6.  As sex abuse is about power, work to empower your child with independence in dressing and toileting.
    7. Develop and practice problem solving skills.  Role play different situations and how your child should react in them.
    8.  Bear in mind that if your child lacks physical affection, approval and attention, they become more vulnerable to predators.
    9.  Develop social skills.  Personal space.  Eye to eye contact.  Make sure your child knows their phone number and address.
    10.  Often children with special have already developed a passivity to adults, especially to caregivers and other professionals.  Teach your child it is okay to stand up for themselves.
    11.   With non-verbal children consult a speech therapist for communication symbols for sexuality.

    These aren’t my ideas.  They are from another Mama who is working with Dr. Freda Briggs, a renown abuse prevention expert on strategies to keep our kids safe from predators."

    I certainly plan to add several of these to my own running education of Elise.  I hope you will too.

    #31 for 21: Thumbs

    This is one video that Elise will never have to watch.  It is innate.  I don't know how she knows, but she has a wider base than any kid I know.

    She is exceedingly defensive.  She has never willingly let us wash her in the bath.  She has never willingly let a doctor examine her.  She may or may not come willingly from a store.  And if she doesn't want you to, it will take all of your 37 years worth of strength and skills to get her to do it.

    If you don't have 50 lbs on her and she locks down, you are not going to be able to physically manipulate her.

    This goes back to the good old days when she was on chemo and STEROIDS when she was a whopping 18 pounds. 

    Back then the nurse practitioner wanted her to take Tums.  For calcium.  Let me remind you exactly how many medicines she was on.  A BUNCH.  Most were liquid.  They all involved me sitting on her to administer or giving them to her by her main line port.  And they were all important to her survival, except the Tums.

    When I would attempt to give it to her, she would buck and scream.  And so I did what any good mother would do, I smashed it into a powder and hid it in her food.  And she started boycotting food, just in case it was where I hid the Tums.  NOW.  At 2 years old and 18 pounds, this is not safe or reasonable option.  The nurse practitioner got upset at me because I told them I wasn't going to push the issue.  The floor nurses saw me sitting on her while she screamed and gargled and bucked and spit and bit, and backed me up.  The exact words from the nurse practitioner were "She's not that big.  I don't see why her mother doesn't just make her take it."  One of my favorite nurses, told me that she told her "Then you make her, I've seen it.  You aren't going to win."  But rather than listen to actual people who dealt with Elise, she kept prescribing it.  So, I started taking the daily Tums to shut her up.  I probably needed them prophylactically for anxiety anyhow...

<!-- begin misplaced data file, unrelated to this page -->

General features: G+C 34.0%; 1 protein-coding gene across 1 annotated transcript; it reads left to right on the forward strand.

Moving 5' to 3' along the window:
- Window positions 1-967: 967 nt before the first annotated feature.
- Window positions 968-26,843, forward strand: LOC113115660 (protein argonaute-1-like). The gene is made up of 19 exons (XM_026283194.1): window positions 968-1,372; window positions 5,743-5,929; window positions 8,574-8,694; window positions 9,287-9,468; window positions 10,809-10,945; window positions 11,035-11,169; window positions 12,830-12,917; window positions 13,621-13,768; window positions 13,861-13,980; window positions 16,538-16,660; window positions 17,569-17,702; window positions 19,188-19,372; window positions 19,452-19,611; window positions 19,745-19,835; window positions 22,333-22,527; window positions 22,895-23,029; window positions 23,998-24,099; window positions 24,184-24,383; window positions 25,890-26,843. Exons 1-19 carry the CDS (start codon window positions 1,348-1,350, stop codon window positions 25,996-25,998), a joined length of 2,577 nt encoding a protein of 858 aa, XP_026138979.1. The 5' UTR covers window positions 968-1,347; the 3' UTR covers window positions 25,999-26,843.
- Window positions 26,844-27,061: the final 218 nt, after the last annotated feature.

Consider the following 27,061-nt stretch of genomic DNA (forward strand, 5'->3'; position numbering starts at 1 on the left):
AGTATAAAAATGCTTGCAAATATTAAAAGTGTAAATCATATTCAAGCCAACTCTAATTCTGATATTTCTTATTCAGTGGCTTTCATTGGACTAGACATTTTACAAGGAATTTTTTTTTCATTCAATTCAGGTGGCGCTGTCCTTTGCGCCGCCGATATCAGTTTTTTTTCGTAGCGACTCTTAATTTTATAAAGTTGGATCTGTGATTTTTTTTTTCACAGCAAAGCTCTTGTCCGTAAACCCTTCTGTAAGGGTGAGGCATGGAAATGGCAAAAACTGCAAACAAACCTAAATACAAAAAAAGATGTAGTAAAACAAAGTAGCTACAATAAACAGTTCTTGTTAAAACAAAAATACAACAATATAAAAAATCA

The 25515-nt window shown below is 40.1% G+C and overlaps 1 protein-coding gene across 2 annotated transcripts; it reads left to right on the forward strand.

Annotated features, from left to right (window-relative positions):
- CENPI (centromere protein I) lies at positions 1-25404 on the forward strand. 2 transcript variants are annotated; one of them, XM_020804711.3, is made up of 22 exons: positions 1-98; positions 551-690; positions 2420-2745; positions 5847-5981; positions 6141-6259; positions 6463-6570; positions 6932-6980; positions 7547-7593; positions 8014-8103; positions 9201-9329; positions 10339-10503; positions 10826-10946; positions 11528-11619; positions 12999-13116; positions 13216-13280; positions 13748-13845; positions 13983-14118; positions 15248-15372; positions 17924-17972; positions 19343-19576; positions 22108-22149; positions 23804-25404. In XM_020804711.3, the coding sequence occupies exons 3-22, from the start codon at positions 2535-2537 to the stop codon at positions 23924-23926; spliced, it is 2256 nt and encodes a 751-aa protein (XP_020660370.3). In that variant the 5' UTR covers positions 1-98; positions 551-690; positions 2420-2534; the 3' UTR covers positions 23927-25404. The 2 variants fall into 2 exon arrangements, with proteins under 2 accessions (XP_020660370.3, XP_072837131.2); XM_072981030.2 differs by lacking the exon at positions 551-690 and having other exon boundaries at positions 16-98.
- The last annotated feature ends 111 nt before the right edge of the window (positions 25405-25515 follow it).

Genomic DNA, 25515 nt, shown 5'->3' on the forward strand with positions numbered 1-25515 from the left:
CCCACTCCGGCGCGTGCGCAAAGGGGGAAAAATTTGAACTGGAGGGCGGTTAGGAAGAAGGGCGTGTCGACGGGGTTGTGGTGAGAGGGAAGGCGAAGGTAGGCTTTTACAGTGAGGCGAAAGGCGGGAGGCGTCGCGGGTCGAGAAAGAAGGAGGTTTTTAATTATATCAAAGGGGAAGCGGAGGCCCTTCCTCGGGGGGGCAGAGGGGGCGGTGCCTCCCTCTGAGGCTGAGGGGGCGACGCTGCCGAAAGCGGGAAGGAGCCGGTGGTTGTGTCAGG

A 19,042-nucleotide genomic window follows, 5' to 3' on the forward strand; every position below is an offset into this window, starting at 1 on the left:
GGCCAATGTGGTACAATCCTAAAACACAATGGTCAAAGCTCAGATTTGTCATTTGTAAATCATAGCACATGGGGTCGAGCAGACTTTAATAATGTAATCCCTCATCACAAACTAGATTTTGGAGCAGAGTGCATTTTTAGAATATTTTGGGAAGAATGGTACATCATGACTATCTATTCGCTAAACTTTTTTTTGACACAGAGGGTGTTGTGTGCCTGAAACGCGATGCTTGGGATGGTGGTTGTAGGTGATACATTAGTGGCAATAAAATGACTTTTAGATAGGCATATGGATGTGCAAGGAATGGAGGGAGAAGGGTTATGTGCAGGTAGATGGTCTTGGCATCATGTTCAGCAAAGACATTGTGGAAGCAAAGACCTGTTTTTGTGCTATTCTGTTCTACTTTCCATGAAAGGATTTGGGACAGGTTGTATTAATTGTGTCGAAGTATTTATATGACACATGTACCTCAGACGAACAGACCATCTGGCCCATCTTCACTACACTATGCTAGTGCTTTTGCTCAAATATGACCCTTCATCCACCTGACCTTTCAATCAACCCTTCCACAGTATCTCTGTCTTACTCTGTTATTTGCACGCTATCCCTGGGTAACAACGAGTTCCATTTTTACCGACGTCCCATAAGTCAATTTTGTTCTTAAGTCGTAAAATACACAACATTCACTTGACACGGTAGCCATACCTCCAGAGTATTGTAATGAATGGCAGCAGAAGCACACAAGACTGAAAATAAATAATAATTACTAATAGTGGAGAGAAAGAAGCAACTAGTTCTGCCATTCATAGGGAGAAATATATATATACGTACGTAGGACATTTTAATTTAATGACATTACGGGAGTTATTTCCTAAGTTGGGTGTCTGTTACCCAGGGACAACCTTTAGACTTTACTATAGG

Why do I tell you this story?  To drive home a point.  She doesn't do "backing down". 

    She has bowed up several times lately and refused to go to bed or leave the library or leave CVS.  This involves her running or fighting my hold on her wrist.

    I think she has broken my thumb.  I have had increasing soreness daily.  But interestingly, on Monday, I picked up a bag and slid it from my palm to my shoulder and it almost dropped me like a Vulcan Nerve Pinch.

    I broke my thumb sledding when I was in college, and it feels remarkably the same.  I am of two minds about going to the's my right hand...and I need it very much.  And braced, it will do me almost no good.  On the other hand (ha ha, pun intended!), if I don't get it to heal, it's not going to be doing me any good anyway...

    In similar news, my long term back pain has escalated to spasms, and I am going to my general practitioner.  BUT so I don't look like a drug seeker, I got Elise's pediatrician to write me a note, validating my situation. 

    Do you hear the irony here?  I have to have a doctor's note to go to the doctor. 

    My life is so weird.

    Tuesday, October 8, 2013

    31 for 21: Voices of Awareness

    I have a challenge for you that will take all of two minutes, over the entirety of a year.  Seriously.

    This blog has had 366 posts (not all mine).  This blog has 106 followers and 308 people like it and follow it on Facebook...It has had thousands of individual views.  There has been a grand total of 608 comments on it.  That means in 3.5 years, in average, each person has commented less than twice.  Sure there have been more on the Facebook page, but not enough to skew the numbers much...

    I started writing this blog to help folks know and understand better what actually goes on in our life.  Personally, and as a family, coping with an older child with special needs.  I had honestly hoped that there would be more questions asked of us, more dialogue, more discussion.  I had hoped that there would be more camaraderie amongst us folks with the special kids.

    Don't get me wrong, I don't post on the blogs I follow NEARLY enough either.  And I will be abiding by my own challenge, BUT...